A crack on a bridge's asphalt. / Photo by: Maxpixel


Several emerging technologies have enabled real-time detection of disturbances or damages in logistics, shipment, and healthcare. A team of scientists applied live monitoring of bridges using sensors to help maintenance engineers.

In the recent efforts of scientists at Sandia National Laboratories, a bridge in the United States has been equipped with eight real-time sensors that are interconnected to a network. The sensors can alert engineers whenever a crack occurs, which may need repairs if it reaches a specific length. The function of the sensors may help supervise critical conditions of bridges, extend the lifetime of the structures, and improve the safety of travelers.

The sensors are a part of the Structural Monitoring Systems which include the use of a vacuum pump. Once activated, the system checks the sensors from time to time while a dedicated wireless transmitter handles the automatic call or text, used to notify engineers about detected cracks. The entire system is powered by a lithium-ion battery that charges using a solar panel.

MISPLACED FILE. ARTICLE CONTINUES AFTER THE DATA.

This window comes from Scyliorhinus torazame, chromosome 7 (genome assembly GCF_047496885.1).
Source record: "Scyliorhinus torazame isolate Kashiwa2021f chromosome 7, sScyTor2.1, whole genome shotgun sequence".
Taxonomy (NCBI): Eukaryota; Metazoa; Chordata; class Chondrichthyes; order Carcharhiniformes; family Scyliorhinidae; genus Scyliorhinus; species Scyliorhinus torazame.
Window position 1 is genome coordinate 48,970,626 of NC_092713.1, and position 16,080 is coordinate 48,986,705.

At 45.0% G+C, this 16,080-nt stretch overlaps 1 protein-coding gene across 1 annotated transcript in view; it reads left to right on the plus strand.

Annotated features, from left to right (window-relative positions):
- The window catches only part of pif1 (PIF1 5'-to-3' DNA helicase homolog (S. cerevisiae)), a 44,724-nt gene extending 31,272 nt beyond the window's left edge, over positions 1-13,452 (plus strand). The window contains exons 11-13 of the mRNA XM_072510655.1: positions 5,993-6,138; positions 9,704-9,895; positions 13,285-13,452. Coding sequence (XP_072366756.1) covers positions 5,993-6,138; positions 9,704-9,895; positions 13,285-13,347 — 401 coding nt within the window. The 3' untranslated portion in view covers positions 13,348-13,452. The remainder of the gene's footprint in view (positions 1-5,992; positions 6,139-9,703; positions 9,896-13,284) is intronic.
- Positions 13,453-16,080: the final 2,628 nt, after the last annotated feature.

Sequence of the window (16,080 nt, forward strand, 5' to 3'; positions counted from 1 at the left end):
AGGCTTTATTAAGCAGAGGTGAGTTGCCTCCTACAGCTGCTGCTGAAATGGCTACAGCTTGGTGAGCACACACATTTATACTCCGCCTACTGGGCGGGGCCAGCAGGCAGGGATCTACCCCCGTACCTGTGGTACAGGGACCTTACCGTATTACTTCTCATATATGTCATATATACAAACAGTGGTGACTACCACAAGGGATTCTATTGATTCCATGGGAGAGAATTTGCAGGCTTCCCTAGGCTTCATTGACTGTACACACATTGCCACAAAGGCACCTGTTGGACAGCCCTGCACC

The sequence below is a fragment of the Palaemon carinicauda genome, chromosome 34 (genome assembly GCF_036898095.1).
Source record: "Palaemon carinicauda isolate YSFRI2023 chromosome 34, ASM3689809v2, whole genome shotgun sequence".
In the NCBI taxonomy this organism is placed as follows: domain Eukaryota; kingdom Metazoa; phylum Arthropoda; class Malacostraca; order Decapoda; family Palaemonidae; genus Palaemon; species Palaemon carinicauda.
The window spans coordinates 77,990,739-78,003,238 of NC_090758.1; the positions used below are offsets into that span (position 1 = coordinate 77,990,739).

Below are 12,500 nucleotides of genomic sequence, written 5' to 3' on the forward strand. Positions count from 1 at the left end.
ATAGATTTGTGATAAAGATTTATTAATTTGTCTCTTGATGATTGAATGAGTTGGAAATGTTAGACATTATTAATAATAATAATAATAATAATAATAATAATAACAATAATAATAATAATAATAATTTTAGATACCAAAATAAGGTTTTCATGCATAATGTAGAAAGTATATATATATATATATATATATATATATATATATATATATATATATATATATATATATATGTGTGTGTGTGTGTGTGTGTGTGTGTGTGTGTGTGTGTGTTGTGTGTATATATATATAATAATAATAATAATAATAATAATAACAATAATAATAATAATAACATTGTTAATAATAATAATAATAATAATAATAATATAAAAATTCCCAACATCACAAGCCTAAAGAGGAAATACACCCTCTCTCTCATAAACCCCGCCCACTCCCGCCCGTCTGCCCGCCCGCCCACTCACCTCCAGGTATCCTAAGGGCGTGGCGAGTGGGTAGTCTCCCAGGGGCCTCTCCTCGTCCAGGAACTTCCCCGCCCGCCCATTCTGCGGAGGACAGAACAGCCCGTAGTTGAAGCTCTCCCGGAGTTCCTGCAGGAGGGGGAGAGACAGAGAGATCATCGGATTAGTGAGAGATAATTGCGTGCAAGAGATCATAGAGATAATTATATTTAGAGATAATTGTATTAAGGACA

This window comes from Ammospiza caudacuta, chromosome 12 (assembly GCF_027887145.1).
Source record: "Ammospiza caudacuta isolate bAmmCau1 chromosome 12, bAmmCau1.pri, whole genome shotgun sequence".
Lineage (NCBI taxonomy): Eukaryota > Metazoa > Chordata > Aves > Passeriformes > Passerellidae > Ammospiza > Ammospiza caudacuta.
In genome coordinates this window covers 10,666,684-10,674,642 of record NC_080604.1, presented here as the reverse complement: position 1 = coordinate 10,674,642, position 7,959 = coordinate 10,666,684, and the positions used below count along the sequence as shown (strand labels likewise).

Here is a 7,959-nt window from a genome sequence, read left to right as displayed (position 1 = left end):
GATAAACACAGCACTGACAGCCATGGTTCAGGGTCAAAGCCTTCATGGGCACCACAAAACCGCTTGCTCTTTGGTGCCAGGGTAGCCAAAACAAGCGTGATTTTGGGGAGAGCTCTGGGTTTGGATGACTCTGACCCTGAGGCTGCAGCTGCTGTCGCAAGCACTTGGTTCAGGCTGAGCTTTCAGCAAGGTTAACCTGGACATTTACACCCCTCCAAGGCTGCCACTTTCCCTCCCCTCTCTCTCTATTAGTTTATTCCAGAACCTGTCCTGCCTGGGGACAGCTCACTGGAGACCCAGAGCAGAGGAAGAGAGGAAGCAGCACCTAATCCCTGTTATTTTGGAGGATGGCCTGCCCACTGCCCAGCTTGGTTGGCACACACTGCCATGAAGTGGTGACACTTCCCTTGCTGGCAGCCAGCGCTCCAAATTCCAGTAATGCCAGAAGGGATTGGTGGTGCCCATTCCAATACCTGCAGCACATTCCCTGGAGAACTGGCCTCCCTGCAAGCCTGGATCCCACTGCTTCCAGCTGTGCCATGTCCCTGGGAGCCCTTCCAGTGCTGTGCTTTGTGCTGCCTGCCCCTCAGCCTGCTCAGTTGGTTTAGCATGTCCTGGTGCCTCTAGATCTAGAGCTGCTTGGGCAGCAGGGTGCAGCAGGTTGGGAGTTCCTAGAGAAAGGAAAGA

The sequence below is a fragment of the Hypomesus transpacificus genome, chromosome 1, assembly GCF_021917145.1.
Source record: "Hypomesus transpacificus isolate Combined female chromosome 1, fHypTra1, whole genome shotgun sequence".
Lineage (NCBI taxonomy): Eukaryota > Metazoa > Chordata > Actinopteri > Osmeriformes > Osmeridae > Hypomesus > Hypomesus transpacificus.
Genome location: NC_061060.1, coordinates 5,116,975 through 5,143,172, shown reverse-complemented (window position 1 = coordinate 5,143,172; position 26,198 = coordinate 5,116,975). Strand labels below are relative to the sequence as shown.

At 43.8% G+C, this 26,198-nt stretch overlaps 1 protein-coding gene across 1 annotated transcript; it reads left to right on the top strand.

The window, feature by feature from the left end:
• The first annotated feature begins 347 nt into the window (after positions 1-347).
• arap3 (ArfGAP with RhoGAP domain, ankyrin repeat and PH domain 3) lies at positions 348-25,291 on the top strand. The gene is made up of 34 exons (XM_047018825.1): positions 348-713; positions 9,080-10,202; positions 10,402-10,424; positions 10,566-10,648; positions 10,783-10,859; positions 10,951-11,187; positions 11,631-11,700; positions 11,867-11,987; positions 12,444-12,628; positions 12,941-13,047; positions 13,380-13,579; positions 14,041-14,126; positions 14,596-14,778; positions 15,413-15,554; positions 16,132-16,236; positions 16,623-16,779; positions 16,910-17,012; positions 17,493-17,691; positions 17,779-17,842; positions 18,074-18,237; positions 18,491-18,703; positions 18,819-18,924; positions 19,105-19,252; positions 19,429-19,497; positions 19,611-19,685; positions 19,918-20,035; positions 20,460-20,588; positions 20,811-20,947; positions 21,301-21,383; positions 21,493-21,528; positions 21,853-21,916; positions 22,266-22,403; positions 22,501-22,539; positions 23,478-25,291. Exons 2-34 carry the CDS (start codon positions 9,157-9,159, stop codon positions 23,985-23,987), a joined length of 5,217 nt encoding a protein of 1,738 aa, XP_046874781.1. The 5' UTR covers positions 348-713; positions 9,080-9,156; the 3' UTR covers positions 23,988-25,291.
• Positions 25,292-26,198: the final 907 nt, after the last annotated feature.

The sensors are called Comparative Vacuum Monitoring, made of thin, flexible Teflon, which have galleries or rows of little channels. The design factor of the sensors allows it to be placed or welded in parts of structures where cracks are expected to form. The tiny devices can identify cracks the size of a dime. For production, the sensors may be produced in a variety of forms to complement the structure it needs to monitor.

"In 15 years of testing Comparative Vacuum Monitoring sensors, they have achieved a tremendous track record for producing dependable structural health monitoring. Once they get incorporated into more systems, in areas of concern, it's just going to make aircraft, trains, and bridges safer as time goes on," said Tom Rice, a mechanical test engineer in charge of testing different types of structural health monitoring systems.